A top science question the candidates for president should answer is:

With the overwhelming body of evidence for both evolution and climate change, why do you still not believe that both are true?

What then does it take for you to believe in a scientific theory? We all know that Romney and Santorum will tell you that they do believe in some scientific theories. So we need to know which ones, and why they do believe in them.

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    Joe RheaJoe Rhea shared this idea  ·   ·  Flag idea as inappropriate…  ·  Admin →

    12 comments

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      • Robert KeefeRobert Keefe commented  ·   ·  Flag as inappropriate

        Maybe it would be helpful to point out to political candidates that all scientific theories are arrived at using the same fundamental process - no exceptions! Scientists don't use one process to come up with a description of how new species originate, and another to describe the atomic nature of matter, or the force of gravity. Scientific theories can, and sometimes do, change over time. But only with the acquisition of new data obtained using the scientific method which is published and universally accepted by peers. Finally, one should never phrase this question as "do you believe....". Evolution is not a belief (like a religion is). It's an explanation based upon facts & years of collected knowledge obtained by science practitioners.

      • Ronald HavelockRonald Havelock commented  ·   ·  Flag as inappropriate

        There is no real consensus on climate change and what causes it. Properly assembled evidence is the only rule to follow here. My liberal friends have been misled by environmental fanatics masquerading as scientists. I am a strong supporter of Barack Obama, but I am hotly opposed to Al Gore and his scare-mongering on climate. Global temperatures have been flat for 15 years. Furthermore, evolution and climate change are two entirely different topics. Those who framed this question slanted it to commit respondent to green ideology.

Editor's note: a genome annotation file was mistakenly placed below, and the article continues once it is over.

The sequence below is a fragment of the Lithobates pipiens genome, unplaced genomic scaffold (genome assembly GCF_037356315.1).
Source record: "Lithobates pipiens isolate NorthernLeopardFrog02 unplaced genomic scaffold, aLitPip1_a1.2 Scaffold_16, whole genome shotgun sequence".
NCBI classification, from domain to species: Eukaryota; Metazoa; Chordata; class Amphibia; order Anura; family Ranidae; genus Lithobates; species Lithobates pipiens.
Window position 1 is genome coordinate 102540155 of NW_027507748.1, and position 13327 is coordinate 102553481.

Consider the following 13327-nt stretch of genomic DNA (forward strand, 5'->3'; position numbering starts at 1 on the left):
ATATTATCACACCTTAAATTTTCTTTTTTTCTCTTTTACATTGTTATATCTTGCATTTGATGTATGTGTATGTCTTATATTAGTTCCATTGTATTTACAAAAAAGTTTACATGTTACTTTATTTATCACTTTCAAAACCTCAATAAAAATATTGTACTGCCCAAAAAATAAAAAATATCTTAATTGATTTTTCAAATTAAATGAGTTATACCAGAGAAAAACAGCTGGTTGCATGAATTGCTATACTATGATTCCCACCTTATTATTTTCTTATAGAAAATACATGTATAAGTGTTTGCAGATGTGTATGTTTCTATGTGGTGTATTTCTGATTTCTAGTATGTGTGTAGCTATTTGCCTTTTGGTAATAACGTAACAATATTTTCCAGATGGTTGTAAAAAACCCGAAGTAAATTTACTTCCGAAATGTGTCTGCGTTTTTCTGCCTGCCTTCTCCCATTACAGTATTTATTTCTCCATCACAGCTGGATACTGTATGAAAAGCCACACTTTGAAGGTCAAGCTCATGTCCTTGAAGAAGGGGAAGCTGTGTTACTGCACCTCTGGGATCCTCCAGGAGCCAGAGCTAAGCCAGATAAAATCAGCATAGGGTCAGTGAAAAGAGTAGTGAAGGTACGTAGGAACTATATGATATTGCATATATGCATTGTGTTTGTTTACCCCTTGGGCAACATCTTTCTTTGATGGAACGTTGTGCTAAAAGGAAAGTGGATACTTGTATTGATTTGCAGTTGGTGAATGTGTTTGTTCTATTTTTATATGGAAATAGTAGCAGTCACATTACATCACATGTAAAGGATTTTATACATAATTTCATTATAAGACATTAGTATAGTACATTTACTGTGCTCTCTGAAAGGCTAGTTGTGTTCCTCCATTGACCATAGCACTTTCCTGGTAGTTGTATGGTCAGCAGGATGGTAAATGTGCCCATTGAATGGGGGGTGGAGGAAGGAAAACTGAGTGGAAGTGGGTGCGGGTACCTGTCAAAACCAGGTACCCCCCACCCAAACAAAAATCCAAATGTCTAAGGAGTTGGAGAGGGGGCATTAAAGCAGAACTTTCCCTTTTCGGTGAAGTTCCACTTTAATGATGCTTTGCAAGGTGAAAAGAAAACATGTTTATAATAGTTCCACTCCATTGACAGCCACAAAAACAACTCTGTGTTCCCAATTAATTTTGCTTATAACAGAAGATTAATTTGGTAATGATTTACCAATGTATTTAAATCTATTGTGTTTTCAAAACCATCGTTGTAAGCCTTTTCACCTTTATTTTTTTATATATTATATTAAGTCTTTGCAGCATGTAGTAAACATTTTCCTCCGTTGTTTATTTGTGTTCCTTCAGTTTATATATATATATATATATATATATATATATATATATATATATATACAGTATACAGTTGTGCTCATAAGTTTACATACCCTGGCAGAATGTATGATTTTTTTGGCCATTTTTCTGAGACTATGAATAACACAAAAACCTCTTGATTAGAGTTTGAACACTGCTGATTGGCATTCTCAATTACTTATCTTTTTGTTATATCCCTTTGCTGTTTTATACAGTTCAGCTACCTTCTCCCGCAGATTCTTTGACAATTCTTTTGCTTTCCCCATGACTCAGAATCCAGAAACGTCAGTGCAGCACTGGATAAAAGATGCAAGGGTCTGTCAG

• WaltWalt commented  ·   ·  Flag as inappropriate

        I agree with John and Dave here - this is an accusation with a question mark at the end. I like John's version instead.

      • DaveDave commented  ·   ·  Flag as inappropriate

        This question has an accusatory tone and makes many assumptions. Much better would be two questions asking what their views are on evolution and climate change.

      • AnonymousAnonymous commented  ·   ·  Flag as inappropriate

        John's rewording of the question seems to get to the heart of the matter in a respectful way. If the amended wording is acceptable to Joe, it's got my vote.

      • John MenningerJohn Menninger commented  ·   ·  Flag as inappropriate

        A direct question is likely to be evaded, if not ignored. Perhaps a less direct version: Why do you think in the face of overwhelming scientific evidence that so many people doubt evolution and climate change? How can this issue be resolved politically?

      • GrumpyGrumpy commented  ·   ·  Flag as inappropriate

        This entry actually has TWO questions, which I think is a mismatch for the purpose of this poll.
        These two questions seem more like an attempt to convince the Republican candidates, who we already know from campaigning do not understand the process of evolution.
        if a candidate needs to be taught or convinced, he is not a good choice.
        In summary, I do not care for this entry.

      • AnonymousAnonymous commented  ·   ·  Flag as inappropriate

        I don't like the way this is worded. It is too easy to duck as assuming the answer. More pointed would be what does it take to convince you?

      • Robert J. KolkerRobert J. Kolker commented  ·   ·  Flag as inappropriate

        The issue is NOT climate change, which is manifestly the case. The issue is to what degree is human activity the main cause or driver of the change

      • Dave BDave B commented  ·   ·  Flag as inappropriate

        I would avoid use of the word "believe". Rather, "... why do you not accept that both are true."
        Belief is for religions and ideologies. We accept or reject a scientific explanation for a phenomenon based on the evidence.

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